The other companies designed their rocker arms in a "closed valve" state, with regard to only fitting the head, not the engine, thus disregarding the pushrod's influence with the valve. What Jim Miller did that was novel, was to design the rocker arm's tangent points when BOTH the valve and the cam were in the MID-LIFT position simultaneously. This influenced all of the critical dimensions and equally divided the rocker arm's circular motion (arc) on BOTH sides, which Jim emphasized was critical to not only minimizing back-and-forth sweep atop the valve, but providing the maximum information of the cam dynamics to the rocker arm with the ultimate least amount of wasted motion. This additional motion, found in all previous rocker manufacturers, required the crank to turn additional degrees of rotation to effect the same amount of cam lift "at the rocker arm." Miller's MID-LIFT principle of design set in stone a formula that would apply to any valve lift, provided the engine builder set the "installed geometry" for the net valve lift of the engine, a mandatory task with any rocker. Finally, a standard! And in 1974, the phrase Jim kept using was coined: "Mid-Lift" becoming the terminology to a Patent application in 1978, that was filed in 1980 and issued in 1982. The MID-LIFT Patent: #4,365,785.

How could this be, how could an industry of multi-million dollar cam companies make such an oversight? When you're 20 years old, it's hard to appreciate the value of such a discovery, especially if you don't know how it was missed. Finding the answer to this confounding question became necessary. Within a year the answer would be known.

In early 1974, Jim flew to Ohio for a meeting with the founder of the "original aluminum roller tip rocker," a man he respected, who would, from time to time do custom work for Jim. In that meeting and the correspondence that followed, the link to the error was made. "It was so logical," Jim recalls, " blew me away, anyone could have done it." The story goes like this...

In 1958, Harland Sharp, an avid automotive enthusiast and hard working, innovative machinist, took a standard OEM stamped steel "shoe" type rocker arm and laid it on its side to trace its silhouette on a piece of paper. Knowing he wanted to place a roller tip on the end, he traced a roughly .600" diameter roller, placing the bottom of the roller's diameter on the same horizon as the shoe's contact pad of the original rocker arm. This was the mistake. He marked a center to this circle for the location of the roller pin, then using a scribe, he transferred his silhouette to a block of aluminum where he proceeded to machine his roller tip rocker body. Several years later, Harvey Crane asked Harland to make roller rocker arms for his company: CRANE CAMS. However, within a short period of time, Crane's excellent national marketing outstripped Harland's production capability, forcing CRANE to use other sources, eventually making them in-house. Having already established an identity with Harland's roller rocker arms, CRANE simply kept the same design basics which Sharp had been using, and the mistake was copied. During the 1960's, several of today's top cam companies began making their own line of rocker arms, and although many would no doubt argue that their design was unique to their own ideas, the fact of the matter is: that same mistake appears to have been copied throughout the industry... and except for some copy-cats pretending they have a "better geometry," it continues to this day. True story!  ^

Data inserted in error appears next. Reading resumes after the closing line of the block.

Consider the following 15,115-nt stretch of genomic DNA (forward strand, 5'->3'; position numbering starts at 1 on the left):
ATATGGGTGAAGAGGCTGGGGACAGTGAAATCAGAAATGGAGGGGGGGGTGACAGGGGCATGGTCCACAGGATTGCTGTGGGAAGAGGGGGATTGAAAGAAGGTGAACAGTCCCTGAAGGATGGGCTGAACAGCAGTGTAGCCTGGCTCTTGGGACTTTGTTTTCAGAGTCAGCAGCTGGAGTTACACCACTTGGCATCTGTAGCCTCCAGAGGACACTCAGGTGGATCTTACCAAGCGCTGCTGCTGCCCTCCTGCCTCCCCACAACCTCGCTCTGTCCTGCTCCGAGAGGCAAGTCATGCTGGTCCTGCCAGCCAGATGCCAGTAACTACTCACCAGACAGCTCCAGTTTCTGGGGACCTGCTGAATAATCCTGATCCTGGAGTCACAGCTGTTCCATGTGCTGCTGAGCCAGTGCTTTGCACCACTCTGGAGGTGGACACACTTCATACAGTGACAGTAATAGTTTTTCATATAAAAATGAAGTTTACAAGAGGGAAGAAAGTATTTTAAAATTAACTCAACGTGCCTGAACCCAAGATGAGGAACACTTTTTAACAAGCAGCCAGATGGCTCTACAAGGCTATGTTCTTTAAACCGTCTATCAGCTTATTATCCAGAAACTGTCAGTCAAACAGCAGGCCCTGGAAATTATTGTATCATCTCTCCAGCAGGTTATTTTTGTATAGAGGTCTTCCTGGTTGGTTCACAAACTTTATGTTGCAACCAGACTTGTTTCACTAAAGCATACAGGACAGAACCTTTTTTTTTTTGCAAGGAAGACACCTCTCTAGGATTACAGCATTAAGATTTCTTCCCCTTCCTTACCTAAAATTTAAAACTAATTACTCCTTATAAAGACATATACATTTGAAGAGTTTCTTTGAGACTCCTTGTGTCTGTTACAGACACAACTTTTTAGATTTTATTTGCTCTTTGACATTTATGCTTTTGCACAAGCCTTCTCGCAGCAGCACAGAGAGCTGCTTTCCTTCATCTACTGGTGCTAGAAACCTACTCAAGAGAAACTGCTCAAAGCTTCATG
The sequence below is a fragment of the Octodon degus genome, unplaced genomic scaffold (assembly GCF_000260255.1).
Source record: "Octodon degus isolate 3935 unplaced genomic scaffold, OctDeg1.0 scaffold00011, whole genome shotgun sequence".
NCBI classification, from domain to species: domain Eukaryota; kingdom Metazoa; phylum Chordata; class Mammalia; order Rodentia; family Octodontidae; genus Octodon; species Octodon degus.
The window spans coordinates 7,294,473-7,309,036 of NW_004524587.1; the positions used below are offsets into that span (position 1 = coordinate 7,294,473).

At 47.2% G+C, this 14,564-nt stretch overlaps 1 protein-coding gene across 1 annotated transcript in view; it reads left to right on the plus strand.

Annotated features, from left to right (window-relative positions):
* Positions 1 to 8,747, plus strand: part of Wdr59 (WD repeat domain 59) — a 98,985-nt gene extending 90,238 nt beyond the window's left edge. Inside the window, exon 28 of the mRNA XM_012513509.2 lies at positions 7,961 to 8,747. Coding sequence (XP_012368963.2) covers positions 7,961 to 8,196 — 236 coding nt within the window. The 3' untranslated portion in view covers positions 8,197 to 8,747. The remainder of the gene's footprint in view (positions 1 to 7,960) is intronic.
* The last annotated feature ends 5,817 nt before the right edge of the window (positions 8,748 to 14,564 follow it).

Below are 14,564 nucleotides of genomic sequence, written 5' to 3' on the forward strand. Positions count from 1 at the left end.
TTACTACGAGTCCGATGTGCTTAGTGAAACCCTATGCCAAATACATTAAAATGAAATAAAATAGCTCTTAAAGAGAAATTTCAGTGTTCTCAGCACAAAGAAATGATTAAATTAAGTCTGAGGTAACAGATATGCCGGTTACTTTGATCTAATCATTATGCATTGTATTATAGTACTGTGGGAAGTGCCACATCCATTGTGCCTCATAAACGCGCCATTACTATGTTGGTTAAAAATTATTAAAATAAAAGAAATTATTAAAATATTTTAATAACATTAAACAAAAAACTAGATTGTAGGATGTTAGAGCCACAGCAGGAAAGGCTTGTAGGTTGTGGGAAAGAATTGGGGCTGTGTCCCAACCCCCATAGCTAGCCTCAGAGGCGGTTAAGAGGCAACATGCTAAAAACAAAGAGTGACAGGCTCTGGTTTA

What was it?...

In much the same way the designing of a flat tappet cam is measured differently than the roller tappet cam, so too is the principle of design with a roller tip rocker arm. For on a "shoe" rocker arm, it is the bottom contact pad that has traditionally been used for angular measurement with the axis of the fulcrum (trunnion or shaft), but with a "roller tip" it is the axis of the roller that is used for angular motion. By placing the bottom of the roller on the same horizon as the shoe, the measurement was off by half the diameter of the .600" roller, or .300". In angular terms on the small block rocker arm, this works out to more than 12 degrees of error. To set this in perspective, the rocker arm only moves 24 degrees or so for a valve lift of .600" making the rocker arm wrong by 50% of its motion, regardless of the pushrod length or the rocker's height to the valve tip!

Line "A" represents the contact pad of the rocker,  traditionally used for rocker design under the "1/3 RULE." But with roller tappets or roller rockers it is the axis of the roller which matters, not the outer diameter, which is what Harland used, as shown. This moved the roller axis up by half of its .625" diameter. This extra .312" error had the effect of moving the push rod "cup" UP (shown as "C") by more than 12 degrees. The rocker arm only moves about 24 degrees, so no matter what pushrod length you choose, only one side of the rocker arm can be set for minimal back and forth motion, while the other end suffers. "B" represents this increased angle with "C" while the dashed line beneath "C" shows where MID-LIFT geometry should be.


Note: The late Harland Sharp's background with racing interests dated back to the 1950's, when many of today's largest and most well known companies were first beginning. The hand written notes and drawings from Harland, during the 1970's when he made custom designs for Jim are still kept as a reminder to the simple legacy of this history.  ^